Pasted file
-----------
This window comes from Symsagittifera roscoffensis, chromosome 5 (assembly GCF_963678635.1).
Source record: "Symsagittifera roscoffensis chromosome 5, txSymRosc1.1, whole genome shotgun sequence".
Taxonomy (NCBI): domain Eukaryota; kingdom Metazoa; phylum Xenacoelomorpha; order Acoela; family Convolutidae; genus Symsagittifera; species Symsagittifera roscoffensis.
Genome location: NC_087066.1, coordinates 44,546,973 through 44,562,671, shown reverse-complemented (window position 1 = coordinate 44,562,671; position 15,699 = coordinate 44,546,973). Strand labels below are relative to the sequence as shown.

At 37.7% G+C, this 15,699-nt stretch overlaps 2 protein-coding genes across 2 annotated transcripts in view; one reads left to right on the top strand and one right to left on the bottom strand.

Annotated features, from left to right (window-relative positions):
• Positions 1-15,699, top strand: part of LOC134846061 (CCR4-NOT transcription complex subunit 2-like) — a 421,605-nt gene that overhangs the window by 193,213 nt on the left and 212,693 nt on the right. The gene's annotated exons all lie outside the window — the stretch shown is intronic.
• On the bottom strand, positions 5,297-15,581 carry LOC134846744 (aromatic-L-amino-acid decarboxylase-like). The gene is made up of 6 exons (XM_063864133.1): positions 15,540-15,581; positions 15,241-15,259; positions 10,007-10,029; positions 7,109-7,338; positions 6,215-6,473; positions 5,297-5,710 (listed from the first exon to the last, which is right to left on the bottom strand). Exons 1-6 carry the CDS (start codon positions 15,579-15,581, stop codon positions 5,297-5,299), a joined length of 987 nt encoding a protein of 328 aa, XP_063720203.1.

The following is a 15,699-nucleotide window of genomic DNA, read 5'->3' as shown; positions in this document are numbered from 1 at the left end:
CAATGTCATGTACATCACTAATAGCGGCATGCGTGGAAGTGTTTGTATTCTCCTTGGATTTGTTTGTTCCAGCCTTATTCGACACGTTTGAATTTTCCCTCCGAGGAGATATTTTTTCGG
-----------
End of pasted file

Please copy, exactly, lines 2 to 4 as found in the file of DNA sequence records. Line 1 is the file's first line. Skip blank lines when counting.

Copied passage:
Source record: "Symsagittifera roscoffensis chromosome 5, txSymRosc1.1, whole genome shotgun sequence".
Taxonomy (NCBI): domain Eukaryota; kingdom Metazoa; phylum Xenacoelomorpha; order Acoela; family Convolutidae; genus Symsagittifera; species Symsagittifera roscoffensis.
Genome location: NC_087066.1, coordinates 44,546,973 through 44,562,671, shown reverse-complemented (window position 1 = coordinate 44,562,671; position 15,699 = coordinate 44,546,973). Strand labels below are relative to the sequence as shown.